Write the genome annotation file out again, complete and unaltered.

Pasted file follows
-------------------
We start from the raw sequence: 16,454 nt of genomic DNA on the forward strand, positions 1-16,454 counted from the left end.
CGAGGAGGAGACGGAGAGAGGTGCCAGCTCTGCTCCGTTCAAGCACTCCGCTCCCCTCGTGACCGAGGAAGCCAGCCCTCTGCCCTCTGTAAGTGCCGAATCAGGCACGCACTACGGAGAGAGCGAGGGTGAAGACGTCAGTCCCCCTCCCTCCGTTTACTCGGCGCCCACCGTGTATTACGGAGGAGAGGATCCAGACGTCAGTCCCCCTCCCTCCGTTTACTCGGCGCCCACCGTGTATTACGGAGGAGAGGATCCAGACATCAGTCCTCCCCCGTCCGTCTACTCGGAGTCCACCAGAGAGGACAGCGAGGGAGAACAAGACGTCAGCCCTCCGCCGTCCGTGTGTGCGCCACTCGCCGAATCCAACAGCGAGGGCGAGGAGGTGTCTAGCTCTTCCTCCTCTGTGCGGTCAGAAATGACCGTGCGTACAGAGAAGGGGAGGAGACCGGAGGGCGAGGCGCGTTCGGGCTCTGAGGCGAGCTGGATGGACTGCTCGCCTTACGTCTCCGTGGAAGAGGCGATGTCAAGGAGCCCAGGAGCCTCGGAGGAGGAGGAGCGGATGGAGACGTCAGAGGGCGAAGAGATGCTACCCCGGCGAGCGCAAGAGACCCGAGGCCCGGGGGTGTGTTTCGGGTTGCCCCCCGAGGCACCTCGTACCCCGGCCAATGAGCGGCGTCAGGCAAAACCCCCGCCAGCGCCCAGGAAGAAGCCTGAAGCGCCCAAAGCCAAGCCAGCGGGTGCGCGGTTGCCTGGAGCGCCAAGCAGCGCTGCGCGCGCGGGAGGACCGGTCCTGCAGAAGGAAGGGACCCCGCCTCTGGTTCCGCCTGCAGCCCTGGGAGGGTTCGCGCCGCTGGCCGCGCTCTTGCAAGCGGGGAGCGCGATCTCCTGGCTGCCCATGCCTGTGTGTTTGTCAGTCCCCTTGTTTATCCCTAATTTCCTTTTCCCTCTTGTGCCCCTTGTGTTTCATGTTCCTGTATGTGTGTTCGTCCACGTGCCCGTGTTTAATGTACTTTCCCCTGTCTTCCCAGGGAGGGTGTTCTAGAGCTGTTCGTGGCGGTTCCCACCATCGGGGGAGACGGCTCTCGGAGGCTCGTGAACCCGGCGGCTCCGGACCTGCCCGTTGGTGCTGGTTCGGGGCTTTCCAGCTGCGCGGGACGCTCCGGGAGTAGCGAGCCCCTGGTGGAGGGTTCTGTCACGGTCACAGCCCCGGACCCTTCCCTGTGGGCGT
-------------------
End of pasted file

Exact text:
We start from the raw sequence: 16,454 nt of genomic DNA on the forward strand, positions 1-16,454 counted from the left end.
CGAGGAGGAGACGGAGAGAGGTGCCAGCTCTGCTCCGTTCAAGCACTCCGCTCCCCTCGTGACCGAGGAAGCCAGCCCTCTGCCCTCTGTAAGTGCCGAATCAGGCACGCACTACGGAGAGAGCGAGGGTGAAGACGTCAGTCCCCCTCCCTCCGTTTACTCGGCGCCCACCGTGTATTACGGAGGAGAGGATCCAGACGTCAGTCCCCCTCCCTCCGTTTACTCGGCGCCCACCGTGTATTACGGAGGAGAGGATCCAGACATCAGTCCTCCCCCGTCCGTCTACTCGGAGTCCACCAGAGAGGACAGCGAGGGAGAACAAGACGTCAGCCCTCCGCCGTCCGTGTGTGCGCCACTCGCCGAATCCAACAGCGAGGGCGAGGAGGTGTCTAGCTCTTCCTCCTCTGTGCGGTCAGAAATGACCGTGCGTACAGAGAAGGGGAGGAGACCGGAGGGCGAGGCGCGTTCGGGCTCTGAGGCGAGCTGGATGGACTGCTCGCCTTACGTCTCCGTGGAAGAGGCGATGTCAAGGAGCCCAGGAGCCTCGGAGGAGGAGGAGCGGATGGAGACGTCAGAGGGCGAAGAGATGCTACCCCGGCGAGCGCAAGAGACCCGAGGCCCGGGGGTGTGTTTCGGGTTGCCCCCCGAGGCACCTCGTACCCCGGCCAATGAGCGGCGTCAGGCAAAACCCCCGCCAGCGCCCAGGAAGAAGCCTGAAGCGCCCAAAGCCAAGCCAGCGGGTGCGCGGTTGCCTGGAGCGCCAAGCAGCGCTGCGCGCGCGGGAGGACCGGTCCTGCAGAAGGAAGGGACCCCGCCTCTGGTTCCGCCTGCAGCCCTGGGAGGGTTCGCGCCGCTGGCCGCGCTCTTGCAAGCGGGGAGCGCGATCTCCTGGCTGCCCATGCCTGTGTGTTTGTCAGTCCCCTTGTTTATCCCTAATTTCCTTTTCCCTCTTGTGCCCCTTGTGTTTCATGTTCCTGTATGTGTGTTCGTCCACGTGCCCGTGTTTAATGTACTTTCCCCTGTCTTCCCAGGGAGGGTGTTCTAGAGCTGTTCGTGGCGGTTCCCACCATCGGGGGAGACGGCTCTCGGAGGCTCGTGAACCCGGCGGCTCCGGACCTGCCCGTTGGTGCTGGTTCGGGGCTTTCCAGCTGCGCGGGACGCTCCGGGAGTAGCGAGCCCCTGGTGGAGGGTTCTGTCACGGTCACAGCCCCGGACCCTTCCCTGTGGGCGT